Kaleidoscope (May 17, 2015)

Update: May, 17/2015 - 00:42

by Thu Anh

Women climbing career ladder in booming economy

Like many young Vietnamese women involved in business, Vo Thi Ngoc Huyen, owner of a cosmetic company in HCM City, loves to face a new challenge.

The 21-year-old says that traditional ideas on women have changed, creating openings for young women at work instead of only at home. These women are at the frontlines of building the country's economy.

"I'm trying to add my name to the list," says Huyen.

Huyen's company, Huyen Co, expands its shops and agents of more than a hundred nationwide and employing a full-time and part-time staff of over 500, many of whom live in remote provinces like Gia Lai, her native land.

Her company involves in cosmetic and beauty care manufacturing.

"Women now can do anything that men can achieve," she says.

Huyen began her own business in late 2010 after spending years of working for her family's company in Gia Lai.

The environment and its challenges captivated her so much that she decided to open her company without hesitation, she recalls.

Huyen, in co-operation with her parents and friends, opened Huyen Co with a staff of only five and found quickly that most customers, including young women, had supported her services. "This belief helped us to improve," she says.

With the goal of building her brand in the local market, Huyen has worked with her partners to marketing and offer her company's natural skincare products in the Chinese mainland, Taiwan and the US.

"Doing business well requires flexibility. Our businesswomen can do that," says Huyen, in her recent interview with the Gia Lai online newspaper.

Huyen says that she wants to create jobs for young women, particularly for poor labourers so they can earn a stable income to support their family.

Last year, she received the title "Vietnamese Businesspeople in the 21st Century" and "Youngest Businesspeople" presented by the Viet Nam Association of Small and Medium-size Enterprises.

The expressions often used in Viet Nam to describe such women like Huyen are "global women" or "Generation 8X-9X" (born in the 1980s-90s), the latter referring to that group of people who have taken advantage of expanded economic and social opportunities not available to previous generations.

Drama troupe offers free training for young artists

"To maintain the stage, we need more young, skilled performers," said People's Artist Hong Van of HCM City, owner of Hong Van Drama Troupe, a leading private theatre.

Her troupe is offering training courses in performance skills as the number of talented actors has declined in recent years.

"Our troupe's new plays were challenging for the young staff," said Van, a veteran actor who spent more than 20 years on the stage.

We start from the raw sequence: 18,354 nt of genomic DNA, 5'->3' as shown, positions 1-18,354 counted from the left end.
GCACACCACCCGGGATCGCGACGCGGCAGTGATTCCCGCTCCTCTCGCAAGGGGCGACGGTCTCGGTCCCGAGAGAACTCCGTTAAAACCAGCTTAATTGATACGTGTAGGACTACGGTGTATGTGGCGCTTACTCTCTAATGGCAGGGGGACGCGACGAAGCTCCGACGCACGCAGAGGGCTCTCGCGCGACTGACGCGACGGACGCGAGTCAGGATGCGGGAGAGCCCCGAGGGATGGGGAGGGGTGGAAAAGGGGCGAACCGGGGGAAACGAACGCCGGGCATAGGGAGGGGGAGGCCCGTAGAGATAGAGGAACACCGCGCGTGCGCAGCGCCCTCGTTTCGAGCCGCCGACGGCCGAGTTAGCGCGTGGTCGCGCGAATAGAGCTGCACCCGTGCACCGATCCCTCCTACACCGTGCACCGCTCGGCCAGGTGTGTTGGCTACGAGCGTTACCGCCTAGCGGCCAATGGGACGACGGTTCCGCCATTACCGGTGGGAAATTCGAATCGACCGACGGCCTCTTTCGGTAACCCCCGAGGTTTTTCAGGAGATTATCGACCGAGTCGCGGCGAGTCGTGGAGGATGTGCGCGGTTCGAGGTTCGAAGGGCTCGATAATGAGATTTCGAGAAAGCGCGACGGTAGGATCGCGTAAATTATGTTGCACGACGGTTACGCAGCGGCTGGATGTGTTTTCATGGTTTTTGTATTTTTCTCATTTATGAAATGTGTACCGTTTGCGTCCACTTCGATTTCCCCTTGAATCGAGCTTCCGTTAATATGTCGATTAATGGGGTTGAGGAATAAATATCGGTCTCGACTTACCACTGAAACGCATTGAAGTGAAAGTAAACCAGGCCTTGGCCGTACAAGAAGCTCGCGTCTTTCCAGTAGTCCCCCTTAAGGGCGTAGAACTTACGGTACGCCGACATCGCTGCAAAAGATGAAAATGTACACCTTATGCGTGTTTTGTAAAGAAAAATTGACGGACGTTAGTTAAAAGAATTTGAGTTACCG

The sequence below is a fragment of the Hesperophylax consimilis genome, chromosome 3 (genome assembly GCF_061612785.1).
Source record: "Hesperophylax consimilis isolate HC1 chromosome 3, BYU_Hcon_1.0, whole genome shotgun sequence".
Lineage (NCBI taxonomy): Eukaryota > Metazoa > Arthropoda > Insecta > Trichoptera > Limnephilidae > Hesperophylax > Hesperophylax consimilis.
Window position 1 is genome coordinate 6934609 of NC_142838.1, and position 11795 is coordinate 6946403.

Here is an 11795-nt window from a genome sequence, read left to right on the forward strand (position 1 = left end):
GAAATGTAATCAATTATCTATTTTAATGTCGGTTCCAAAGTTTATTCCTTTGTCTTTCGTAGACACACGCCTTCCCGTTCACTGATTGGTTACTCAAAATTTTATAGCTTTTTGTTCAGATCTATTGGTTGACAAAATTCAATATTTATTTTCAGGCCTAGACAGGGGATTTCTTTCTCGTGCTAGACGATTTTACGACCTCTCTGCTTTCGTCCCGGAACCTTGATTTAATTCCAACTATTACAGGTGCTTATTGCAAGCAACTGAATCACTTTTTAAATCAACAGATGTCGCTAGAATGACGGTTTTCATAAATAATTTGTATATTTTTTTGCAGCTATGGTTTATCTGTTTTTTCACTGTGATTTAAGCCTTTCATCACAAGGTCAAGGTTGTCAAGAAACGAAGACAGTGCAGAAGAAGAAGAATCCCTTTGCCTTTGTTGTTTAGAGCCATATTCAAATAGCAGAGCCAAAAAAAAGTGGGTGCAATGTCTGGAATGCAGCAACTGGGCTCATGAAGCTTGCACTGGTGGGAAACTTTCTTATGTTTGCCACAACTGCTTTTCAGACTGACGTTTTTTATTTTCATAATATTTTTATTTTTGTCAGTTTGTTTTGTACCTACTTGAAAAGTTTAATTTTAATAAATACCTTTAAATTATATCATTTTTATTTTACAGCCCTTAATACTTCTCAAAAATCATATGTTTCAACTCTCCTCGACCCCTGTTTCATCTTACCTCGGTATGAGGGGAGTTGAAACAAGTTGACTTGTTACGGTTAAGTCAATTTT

"We have a small group of young artists who have poor performance and life skills," she added.

Van said her troupe's training courses would give young participants a chance to discover new techniques and ways of expressing themselves emotionally on stage.

The troupe also provides students a chance to perform with veteran colleagues, including their teachers, on stage during their training.

Before joining the training courses, candidates aged between 22 and 26, will spend selective rounds hosted by the theatre's veteran artists.

The winners will work as professional artists while attending class, and will have opportunities to perform in the theatre's serious plays and comedies.

Van said she was confident that the students could be trained for different levels of performance.

This year, their first three-year course concluded, which trained 18 young actors who have performed in the troupe's latest plays and comedies, including Nguoi Dan Ba Uong Ruou (The Drunk Woman) and Ga Thi Thuong (The Bonus).

"We asked our students to spend at least three years to study the theatre because with less time artists will have not enough to improve their skills," said theatre director and comic actor Minh Nhi of Hong Van Drama Troupe.

The troupe also provides students a chance to perform with veteran colleagues, including their teachers, on stage during their training.

"On stage, they can learn that theatre is not a game. Without hard work and sacrifices, they will never become professional even if they have talent," Minh said.

His best students, including Hoang Nhan, Thuy My and Khanh Ly, have performed in dramas and won plaudits from audiences.

"Offering professional drama training is part of our theatre's activities so that one day we can be recognised as a speciality art centre," said Van. — VNS